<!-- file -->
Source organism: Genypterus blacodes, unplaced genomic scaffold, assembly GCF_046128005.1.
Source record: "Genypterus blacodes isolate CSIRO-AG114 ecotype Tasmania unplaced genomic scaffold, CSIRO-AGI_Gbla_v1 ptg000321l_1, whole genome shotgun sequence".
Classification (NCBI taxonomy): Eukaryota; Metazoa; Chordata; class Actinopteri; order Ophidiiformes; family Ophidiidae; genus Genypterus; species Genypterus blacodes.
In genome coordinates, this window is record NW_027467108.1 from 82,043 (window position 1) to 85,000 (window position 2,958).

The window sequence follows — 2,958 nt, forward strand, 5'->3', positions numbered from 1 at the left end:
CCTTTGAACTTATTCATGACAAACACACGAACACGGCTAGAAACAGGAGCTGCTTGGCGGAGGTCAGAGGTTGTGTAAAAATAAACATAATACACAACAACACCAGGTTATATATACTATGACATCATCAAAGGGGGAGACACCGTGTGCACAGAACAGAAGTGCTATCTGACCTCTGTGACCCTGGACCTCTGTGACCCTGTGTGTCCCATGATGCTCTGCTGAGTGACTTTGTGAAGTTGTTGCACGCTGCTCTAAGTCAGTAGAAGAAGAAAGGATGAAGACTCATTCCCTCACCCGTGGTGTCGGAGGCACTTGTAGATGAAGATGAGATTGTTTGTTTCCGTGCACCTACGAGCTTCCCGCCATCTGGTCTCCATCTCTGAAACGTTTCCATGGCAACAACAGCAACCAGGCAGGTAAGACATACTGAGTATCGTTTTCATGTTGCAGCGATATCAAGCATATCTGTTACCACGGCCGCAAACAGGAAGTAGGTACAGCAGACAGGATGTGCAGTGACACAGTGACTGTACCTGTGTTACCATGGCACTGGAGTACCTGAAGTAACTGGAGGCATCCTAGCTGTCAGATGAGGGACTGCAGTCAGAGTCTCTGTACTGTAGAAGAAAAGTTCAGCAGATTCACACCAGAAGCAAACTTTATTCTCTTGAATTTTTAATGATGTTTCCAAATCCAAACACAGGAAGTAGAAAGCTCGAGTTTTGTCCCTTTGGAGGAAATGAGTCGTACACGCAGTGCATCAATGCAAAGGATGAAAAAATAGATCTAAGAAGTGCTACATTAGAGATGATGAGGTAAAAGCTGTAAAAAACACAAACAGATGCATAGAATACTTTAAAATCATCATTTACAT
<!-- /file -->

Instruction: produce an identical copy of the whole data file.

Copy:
Source organism: Genypterus blacodes, unplaced genomic scaffold, assembly GCF_046128005.1.
Source record: "Genypterus blacodes isolate CSIRO-AG114 ecotype Tasmania unplaced genomic scaffold, CSIRO-AGI_Gbla_v1 ptg000321l_1, whole genome shotgun sequence".
Classification (NCBI taxonomy): Eukaryota; Metazoa; Chordata; class Actinopteri; order Ophidiiformes; family Ophidiidae; genus Genypterus; species Genypterus blacodes.
In genome coordinates, this window is record NW_027467108.1 from 82,043 (window position 1) to 85,000 (window position 2,958).

The window sequence follows — 2,958 nt, forward strand, 5'->3', positions numbered from 1 at the left end:
CCTTTGAACTTATTCATGACAAACACACGAACACGGCTAGAAACAGGAGCTGCTTGGCGGAGGTCAGAGGTTGTGTAAAAATAAACATAATACACAACAACACCAGGTTATATATACTATGACATCATCAAAGGGGGAGACACCGTGTGCACAGAACAGAAGTGCTATCTGACCTCTGTGACCCTGGACCTCTGTGACCCTGTGTGTCCCATGATGCTCTGCTGAGTGACTTTGTGAAGTTGTTGCACGCTGCTCTAAGTCAGTAGAAGAAGAAAGGATGAAGACTCATTCCCTCACCCGTGGTGTCGGAGGCACTTGTAGATGAAGATGAGATTGTTTGTTTCCGTGCACCTACGAGCTTCCCGCCATCTGGTCTCCATCTCTGAAACGTTTCCATGGCAACAACAGCAACCAGGCAGGTAAGACATACTGAGTATCGTTTTCATGTTGCAGCGATATCAAGCATATCTGTTACCACGGCCGCAAACAGGAAGTAGGTACAGCAGACAGGATGTGCAGTGACACAGTGACTGTACCTGTGTTACCATGGCACTGGAGTACCTGAAGTAACTGGAGGCATCCTAGCTGTCAGATGAGGGACTGCAGTCAGAGTCTCTGTACTGTAGAAGAAAAGTTCAGCAGATTCACACCAGAAGCAAACTTTATTCTCTTGAATTTTTAATGATGTTTCCAAATCCAAACACAGGAAGTAGAAAGCTCGAGTTTTGTCCCTTTGGAGGAAATGAGTCGTACACGCAGTGCATCAATGCAAAGGATGAAAAAATAGATCTAAGAAGTGCTACATTAGAGATGATGAGGTAAAAGCTGTAAAAAACACAAACAGATGCATAGAATACTTTAAAATCATCATTTACAT